Usually here at Welcome to Level Seven we focus on Marvel 616 for Comic Files. Maybe this is a mistake since the Marvel Cinematic Universe (MCU) and Ultimate Universe share a lot of similarities. Recently a story from the Ultimate Universe caught our attention and forces us to dive into the Ultimate Universe. Spider-Men written by Brian Michael Bendis and illustrated by Sara Pichelli is a remarkable story that combines both universes while tugging at the heart!
Peter Parker, the Spider-Man of Marvel 616, is enjoying his city and stopping crime when he stumbles onto a mysterious light in an abandoned looking building. Inside he tussles with Mysterio who has opened a portal to another universe, the Marvel Ultimate Universe. Parker is pulled into the portal and finds himself inside a very different New York. Parker discovers a world where everyone seems to know that Peter Parker was Spider-Man and a young man, Miles Morales, carries the Spider-Banner. Parker explores this world and visits with his loved ones in this new universe. And he struggles with the question of, “is Peter Parker dead?” Morales and Parker work with Nick Fury and the Ultimates to find Mysterio and seek a path home.
Level Seven Analysis
Ultimate Nick Fury quickly catches my attention in this story. This Nick Fury, okay no Nick Fury, is far from cuddly. He is a cold-hearted killer that does what must be done. He has ordered the death of innocents in order to maintain the peace. Yet instead of locking Peter Parker up, he gives 616 Parker some freedom to roam the Ultimate Universe. Why? Because he admits that he made mistakes when working with the Ultimate Peter Parker. He owes Parker, and honestly he cannot make good with a dead man. So when given a second change with another universe’s Parker, he grabs it and Parker gets a long leash. And he does this despite the fact there could be horrible multiverse implications (insert evil laugh here).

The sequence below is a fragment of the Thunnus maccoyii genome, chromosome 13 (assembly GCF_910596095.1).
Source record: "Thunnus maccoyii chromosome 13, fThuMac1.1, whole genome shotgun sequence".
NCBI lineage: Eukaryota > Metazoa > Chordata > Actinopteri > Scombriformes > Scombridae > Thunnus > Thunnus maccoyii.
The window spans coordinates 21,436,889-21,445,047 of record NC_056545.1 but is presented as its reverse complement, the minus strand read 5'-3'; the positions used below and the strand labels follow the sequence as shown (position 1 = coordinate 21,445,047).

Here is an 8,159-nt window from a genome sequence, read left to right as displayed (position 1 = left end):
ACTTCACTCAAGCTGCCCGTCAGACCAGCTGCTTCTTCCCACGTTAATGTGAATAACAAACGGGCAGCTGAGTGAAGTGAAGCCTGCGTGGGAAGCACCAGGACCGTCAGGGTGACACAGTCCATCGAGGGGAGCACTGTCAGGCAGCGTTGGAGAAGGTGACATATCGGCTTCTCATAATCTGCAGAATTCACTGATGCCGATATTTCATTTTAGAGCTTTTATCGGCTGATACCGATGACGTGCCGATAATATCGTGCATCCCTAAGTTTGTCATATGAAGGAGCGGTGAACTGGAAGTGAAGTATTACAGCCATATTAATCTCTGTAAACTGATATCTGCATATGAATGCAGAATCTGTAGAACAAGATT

I also love Parker’s reaction to this very different Nick Fury. He labels the Ultimate Fury as being “much cooler” than his older Caucasian Fury. And Parker informs Fury that he is White in his world, which garners a reaction that would make Samuel L. Jackson proud! In many ways these interactions feel like what would happened if the print and MCU versions of Marvel clashed, and I liked the reactions.
This story is really character driven. And the best parts of the story are watching 616 Parker interact with his Ultimate loved ones. They lost their Peter, and now an older copy of Peter has popped into their life. They are both naturally filled with questions about the different versions of themselves. And Parker does hold back on discussing the fates of some 616 versions. And one character honestly cannot handle seeing the ghost of Peter Parker. This also gives Peter a chance to reflect on what could have been. The Ultimate May Parker knew her nephew’s secret hero identity. How different could his life have been if teen Peter Parker had revealed to his aunt his superhero hobby? My favorite moment is Peter Parker blessing the Gwen Stacey/Aunt May relationship which gives both someone to look over them.
Spider-Men really is a fantastic story. And it is the character moments, not the action, that wins the day. This tale is a heart tugger, especially when the hard-broiled Ultimate Nick Fury reflects on his mistakes with Peter Parker. Spider-Men is a fantastic story that you really should check out.
Agent Fury (Ultimate), Agent Barton/Hawkeye (Ultimate),
Tony Stark/Iron Man (Ultimate), Thor Odinson/Thor (Ultimate), Miles Morales/Spider-Man (Ultimate), Peter Parker/Spider-Man